Fwd: Consciousness, Quantum Physics and the Brain

From: Wade Smith (wade_smith@harvard.edu)
Date: Thu 12 Dec 2002 - 21:13:40 GMT

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    Quantum Mind 2003

    Consciousness, Quantum Physics and the Brain

    March 15-19, 2003, University of Arizona, Tucson, Arizona

    Could quantum information be the key to understanding consciousness? Could consciousness enable future quantum information technology?

    The nature of consciousness and its place in the universe remain mysterious. Classical models view consciousness as computation among the brain's neurons but fail to address its enigmatic features. At the same time quantum processes (superposition of states, nonlocality, entanglement.) also remain mysterious, yet are being harnessed in revolutionary information technologies
    (quantum computation, quantum cryptography and quantum teleportation). A relation between consciousness and quantum effects has been pondered for nearly a century, and in the past decades quantum processes in the brain have been invoked as explanations for consciousness and its enigmatic features. Critics deride this comparison as a mere "minimization of mysteries" and quickly point out that the brain is too warm for quantum computation which in the technological realm requires extreme cold to avoid "decoherence", loss of seemingly delicate quantum states by interaction with the environment. However quantum computation would surely be advantageous from an evolutionary perspective, and biology has had 4 billion years to solve the decoherence problem and evolve quantum mechanisms. Furthemore recent experimental evidence suggests quantum nonlocality occurring in conscious and subconscious brain function, and functional quantum processes in molecular biology are becoming more and more apparent. Moreover macroscopic quantum processes are being proposed as intrinsic features in cosmology, evolution and social interactions. Following the first "Quantum Mind" conference held in Flagstaff at Northern Arizona University in 1999, "Quantum Mind II" will update current status and future directions, and provide dialog with skeptical criticism of the emerging paradigm.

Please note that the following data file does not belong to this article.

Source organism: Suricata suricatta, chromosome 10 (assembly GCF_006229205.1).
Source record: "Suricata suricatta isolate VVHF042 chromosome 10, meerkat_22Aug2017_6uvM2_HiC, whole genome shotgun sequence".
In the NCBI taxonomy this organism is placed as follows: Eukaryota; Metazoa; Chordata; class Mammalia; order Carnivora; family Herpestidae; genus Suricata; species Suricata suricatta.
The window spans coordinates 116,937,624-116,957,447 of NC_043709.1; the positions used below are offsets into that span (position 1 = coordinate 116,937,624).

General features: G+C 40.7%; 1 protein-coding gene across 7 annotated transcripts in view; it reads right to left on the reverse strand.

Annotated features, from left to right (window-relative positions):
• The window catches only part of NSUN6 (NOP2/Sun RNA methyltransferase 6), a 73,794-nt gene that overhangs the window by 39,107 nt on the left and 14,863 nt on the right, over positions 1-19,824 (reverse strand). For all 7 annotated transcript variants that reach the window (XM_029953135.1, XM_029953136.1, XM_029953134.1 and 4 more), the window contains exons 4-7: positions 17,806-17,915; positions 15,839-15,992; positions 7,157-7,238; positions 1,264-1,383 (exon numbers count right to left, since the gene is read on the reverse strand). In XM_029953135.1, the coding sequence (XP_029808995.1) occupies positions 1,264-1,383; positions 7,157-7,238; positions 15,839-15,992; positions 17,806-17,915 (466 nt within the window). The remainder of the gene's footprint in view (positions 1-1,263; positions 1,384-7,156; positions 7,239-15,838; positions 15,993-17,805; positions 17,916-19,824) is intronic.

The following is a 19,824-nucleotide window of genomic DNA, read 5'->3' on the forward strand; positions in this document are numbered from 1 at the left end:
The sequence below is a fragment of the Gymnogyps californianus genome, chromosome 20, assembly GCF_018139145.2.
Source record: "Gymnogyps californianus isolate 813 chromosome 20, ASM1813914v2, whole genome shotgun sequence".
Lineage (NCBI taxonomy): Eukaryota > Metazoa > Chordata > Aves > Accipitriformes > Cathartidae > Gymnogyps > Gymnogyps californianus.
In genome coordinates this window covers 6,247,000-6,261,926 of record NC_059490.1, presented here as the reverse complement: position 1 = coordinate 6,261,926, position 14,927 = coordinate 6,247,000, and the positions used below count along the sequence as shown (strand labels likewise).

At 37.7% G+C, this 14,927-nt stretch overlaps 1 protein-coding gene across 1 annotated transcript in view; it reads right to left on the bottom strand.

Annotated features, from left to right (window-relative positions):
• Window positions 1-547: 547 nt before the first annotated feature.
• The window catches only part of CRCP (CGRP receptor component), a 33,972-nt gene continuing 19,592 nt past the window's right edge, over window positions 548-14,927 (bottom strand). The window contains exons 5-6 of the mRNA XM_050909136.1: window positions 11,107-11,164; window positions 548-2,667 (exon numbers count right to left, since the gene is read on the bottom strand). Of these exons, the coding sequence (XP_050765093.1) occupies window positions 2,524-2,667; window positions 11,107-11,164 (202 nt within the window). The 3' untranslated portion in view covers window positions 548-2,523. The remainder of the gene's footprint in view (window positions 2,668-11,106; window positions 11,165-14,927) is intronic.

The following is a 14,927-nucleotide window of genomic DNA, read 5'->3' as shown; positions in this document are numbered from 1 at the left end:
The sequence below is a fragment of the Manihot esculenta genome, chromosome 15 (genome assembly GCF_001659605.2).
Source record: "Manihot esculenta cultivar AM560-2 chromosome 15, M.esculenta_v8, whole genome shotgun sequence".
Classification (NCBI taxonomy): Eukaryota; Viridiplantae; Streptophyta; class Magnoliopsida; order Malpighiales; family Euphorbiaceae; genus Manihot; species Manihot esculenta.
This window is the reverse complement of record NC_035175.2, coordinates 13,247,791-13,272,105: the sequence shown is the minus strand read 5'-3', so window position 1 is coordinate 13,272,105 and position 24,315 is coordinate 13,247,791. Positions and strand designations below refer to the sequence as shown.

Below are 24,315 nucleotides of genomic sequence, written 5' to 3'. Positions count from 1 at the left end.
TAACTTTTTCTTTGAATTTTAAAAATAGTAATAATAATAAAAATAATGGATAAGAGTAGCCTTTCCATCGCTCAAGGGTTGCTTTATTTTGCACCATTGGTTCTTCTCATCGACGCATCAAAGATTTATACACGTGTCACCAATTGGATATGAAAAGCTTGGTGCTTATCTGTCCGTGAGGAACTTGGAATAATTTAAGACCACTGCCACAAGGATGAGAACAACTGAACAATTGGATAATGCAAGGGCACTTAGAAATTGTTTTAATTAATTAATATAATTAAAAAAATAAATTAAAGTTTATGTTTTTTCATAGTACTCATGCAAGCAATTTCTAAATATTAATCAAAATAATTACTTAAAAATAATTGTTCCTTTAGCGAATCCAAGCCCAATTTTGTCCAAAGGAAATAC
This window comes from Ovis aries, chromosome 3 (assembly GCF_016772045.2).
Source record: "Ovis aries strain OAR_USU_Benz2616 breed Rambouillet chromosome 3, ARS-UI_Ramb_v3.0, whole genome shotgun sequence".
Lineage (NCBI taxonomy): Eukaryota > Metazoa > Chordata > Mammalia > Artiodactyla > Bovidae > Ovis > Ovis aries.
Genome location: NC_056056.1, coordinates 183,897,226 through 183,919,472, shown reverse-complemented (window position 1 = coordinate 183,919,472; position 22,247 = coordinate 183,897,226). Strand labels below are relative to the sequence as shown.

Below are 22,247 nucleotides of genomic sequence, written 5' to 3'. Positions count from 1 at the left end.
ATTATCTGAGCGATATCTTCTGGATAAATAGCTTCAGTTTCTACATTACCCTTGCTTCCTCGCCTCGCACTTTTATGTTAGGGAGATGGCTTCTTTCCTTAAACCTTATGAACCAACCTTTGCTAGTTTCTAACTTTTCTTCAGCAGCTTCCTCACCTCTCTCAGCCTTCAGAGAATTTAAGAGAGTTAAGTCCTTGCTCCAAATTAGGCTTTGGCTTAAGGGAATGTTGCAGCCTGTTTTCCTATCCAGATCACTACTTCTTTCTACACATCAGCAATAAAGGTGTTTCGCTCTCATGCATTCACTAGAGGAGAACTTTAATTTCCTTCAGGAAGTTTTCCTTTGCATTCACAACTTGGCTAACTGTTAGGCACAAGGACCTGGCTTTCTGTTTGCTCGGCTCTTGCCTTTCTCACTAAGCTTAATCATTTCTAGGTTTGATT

Confirmed speakers:

    Sir Roger Penrose, Paul Benioff, Henry Stapp, Guenter Mahler, Mae Wan Ho, Paavo Pylkkanen, Harald Walach, Jiri Wackerman, Jack Tuszynski, Dick Bierman, Koichiro Matsuno, Stuart Hameroff, Nancy Woolf, Scott Hagan, Paola Zizzi, Alexander Wendt, Jeffrey Satinover, Roeland van Wijk, Guenter Albrecht-Buehler, Ken Augustyn, Sisir Roy, Hartmann Roemer, E. Roy John, Gerald Pollack, Carlo Trugenberger, and Menas Kafatos

    Submitted abstracts will be considered for Plenary Talks, Short Talks or Posters.

    Deadline for abstract submission is December 1, 2002


         * Quantum models of consciousness
         * Quantum information science
         * Decoherence, anti-decoherence and topological quantum error correction
         * Cosmology and consciousness
         * Protein, cytoskeletal and DNA dynamics
         * Time: physics and perception
         * Nonlocality and entanglement between macro-systems: experimental evidence
         * Quantum mind and social science
         * Quantum associative memory

    Sponsored by

    Center for Consciousness Studies, The University of Arizona; The Fetzer Institute; The YeTaDeL Foundation; Mind Science Foundation; The Samueli Institute for Information Biology; School of Computational Science, George Mason University

    Organizing Committee Stuart Hameroff, Paavo Pylkkanen, Jack Tuszynski, Dick Bierman, Nancy Woolf, Scott Hagan, Avner Priel, Fred Thaheld, Adele Behar, Pierre St. Hilaire, Paola Zizzi, Alexander Wendt, Andrew Duggins, Harald Walach, Jeffrey Satinover

    =============================================================== This was distributed via the memetics list associated with the Journal of Memetics - Evolutionary Models of Information Transmission For information about the journal and the list (e.g. unsubscribing) see: http://www.cpm.mmu.ac.uk/jom-emit

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